Because I was obviously in "Bake Off," I see the show and I feel a pressure from it. I feel the pressure to perform. That's just a product of being part of it. But it hadn't occurred to me just how detached it might actually be from a lot of people's expectations of themselves, that they might see it like sports. Nobody's watching the women's Euros in soccer, and thinking, "Yeah, I think I'm going to score a howler from the halfway line." It hadn't occurred to me people are watching it like that.

What has changed for you as a home cook over the last two and a half years? How do you approach it differently now?

Honestly, not much has changed at all for me. I was never someone that would entertain or anything like that. I'm not particularly sociable. Maybe I'm slightly easier on myself in the kind of recreational cooking that I do. I'm more prone these days to do a cooking project. Like recently I made cake donuts. I bought little hopper thing that dispenses a perfect ring of batter into the oil when I did them. And they turned out terrible. But I just enjoyed it in a way that I think I might not have done before. I was a bit more immersed in the processes and the sensations. In a way it did force me to slow down a bit within the cooking that I do do.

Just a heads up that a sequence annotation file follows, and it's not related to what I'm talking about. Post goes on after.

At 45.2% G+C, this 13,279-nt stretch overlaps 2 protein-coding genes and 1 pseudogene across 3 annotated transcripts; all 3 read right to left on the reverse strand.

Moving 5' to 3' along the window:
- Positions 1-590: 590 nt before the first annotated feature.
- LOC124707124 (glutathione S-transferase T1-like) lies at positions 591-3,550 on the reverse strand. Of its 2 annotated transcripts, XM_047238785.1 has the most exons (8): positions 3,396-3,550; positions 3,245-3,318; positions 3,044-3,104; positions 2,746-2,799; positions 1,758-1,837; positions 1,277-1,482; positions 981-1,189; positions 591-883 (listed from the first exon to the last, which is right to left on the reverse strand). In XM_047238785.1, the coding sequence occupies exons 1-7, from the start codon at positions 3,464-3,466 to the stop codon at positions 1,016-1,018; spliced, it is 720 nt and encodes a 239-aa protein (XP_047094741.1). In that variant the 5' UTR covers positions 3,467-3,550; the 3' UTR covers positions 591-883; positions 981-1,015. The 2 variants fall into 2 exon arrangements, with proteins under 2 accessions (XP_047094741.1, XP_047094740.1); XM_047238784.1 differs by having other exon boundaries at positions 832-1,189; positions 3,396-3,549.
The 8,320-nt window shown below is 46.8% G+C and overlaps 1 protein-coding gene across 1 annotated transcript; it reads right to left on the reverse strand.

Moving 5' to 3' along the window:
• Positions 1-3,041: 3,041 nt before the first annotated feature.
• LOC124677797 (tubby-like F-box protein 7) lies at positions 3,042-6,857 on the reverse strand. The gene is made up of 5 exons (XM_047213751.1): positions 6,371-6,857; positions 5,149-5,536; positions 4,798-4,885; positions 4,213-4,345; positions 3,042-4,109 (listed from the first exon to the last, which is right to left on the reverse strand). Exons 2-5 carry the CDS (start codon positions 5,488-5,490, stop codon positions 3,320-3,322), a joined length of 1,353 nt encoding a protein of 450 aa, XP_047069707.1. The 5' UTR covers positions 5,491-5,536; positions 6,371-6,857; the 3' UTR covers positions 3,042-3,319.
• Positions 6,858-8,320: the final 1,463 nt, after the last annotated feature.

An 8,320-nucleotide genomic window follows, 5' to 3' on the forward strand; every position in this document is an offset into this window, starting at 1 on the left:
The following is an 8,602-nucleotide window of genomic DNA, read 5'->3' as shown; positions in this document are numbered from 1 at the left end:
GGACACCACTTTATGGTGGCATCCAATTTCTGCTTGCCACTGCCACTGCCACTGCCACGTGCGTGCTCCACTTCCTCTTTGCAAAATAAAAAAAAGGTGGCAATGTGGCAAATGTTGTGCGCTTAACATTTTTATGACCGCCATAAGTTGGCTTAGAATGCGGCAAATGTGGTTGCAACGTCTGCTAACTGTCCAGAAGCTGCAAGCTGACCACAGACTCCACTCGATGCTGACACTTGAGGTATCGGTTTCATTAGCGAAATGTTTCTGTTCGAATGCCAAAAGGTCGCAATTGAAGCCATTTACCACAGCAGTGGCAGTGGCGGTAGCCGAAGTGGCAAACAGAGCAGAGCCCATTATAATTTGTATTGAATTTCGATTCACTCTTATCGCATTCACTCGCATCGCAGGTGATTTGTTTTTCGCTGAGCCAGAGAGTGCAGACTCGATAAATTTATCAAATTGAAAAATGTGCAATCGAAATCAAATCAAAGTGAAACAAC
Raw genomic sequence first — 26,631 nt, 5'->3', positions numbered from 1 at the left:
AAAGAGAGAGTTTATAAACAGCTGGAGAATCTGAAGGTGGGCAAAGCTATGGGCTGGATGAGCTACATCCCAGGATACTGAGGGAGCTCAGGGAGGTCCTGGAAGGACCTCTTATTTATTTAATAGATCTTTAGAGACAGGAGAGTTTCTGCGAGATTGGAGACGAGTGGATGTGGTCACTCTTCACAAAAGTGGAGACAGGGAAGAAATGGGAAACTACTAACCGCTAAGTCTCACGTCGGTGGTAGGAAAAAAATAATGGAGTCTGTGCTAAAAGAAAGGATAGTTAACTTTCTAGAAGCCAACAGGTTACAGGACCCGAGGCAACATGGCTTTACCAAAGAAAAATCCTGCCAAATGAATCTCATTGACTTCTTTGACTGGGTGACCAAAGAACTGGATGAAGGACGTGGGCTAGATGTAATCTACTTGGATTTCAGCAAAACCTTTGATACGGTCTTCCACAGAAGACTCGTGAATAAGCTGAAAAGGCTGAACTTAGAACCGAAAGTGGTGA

I wonder if some of that is also a product of just time passing by in general. I think the beauty of getting older is letting go of perfectionism.

I've just turned 30 and I wrote the book when I was 25-ish, which isn't a huge amount of time to pass, but it's significant in my lifetime. It's weird reading it back now. If I'm being honest, it's an uncomfortable process in a way, having to confront that text again and be like, did I write that? But that is just what it is to put a little bit of you out in the worl,d and hope that it ages well.

You describe the "exotic, expensive and rarefied mentality around cooking and food." There are so many psychic obstacles that people have to cooking and even more so to baking. Even people who cook often feel intimidated around baking.

You talk about different sized bodies, you talk about marginalized communities, you talk about the LGBTQ community in cooking and the ways in which different populations don't have a seat at the table or don't have a place at the stove. Who do you want to be reading your books and who are you thinking of when you're having this conversation with the reader?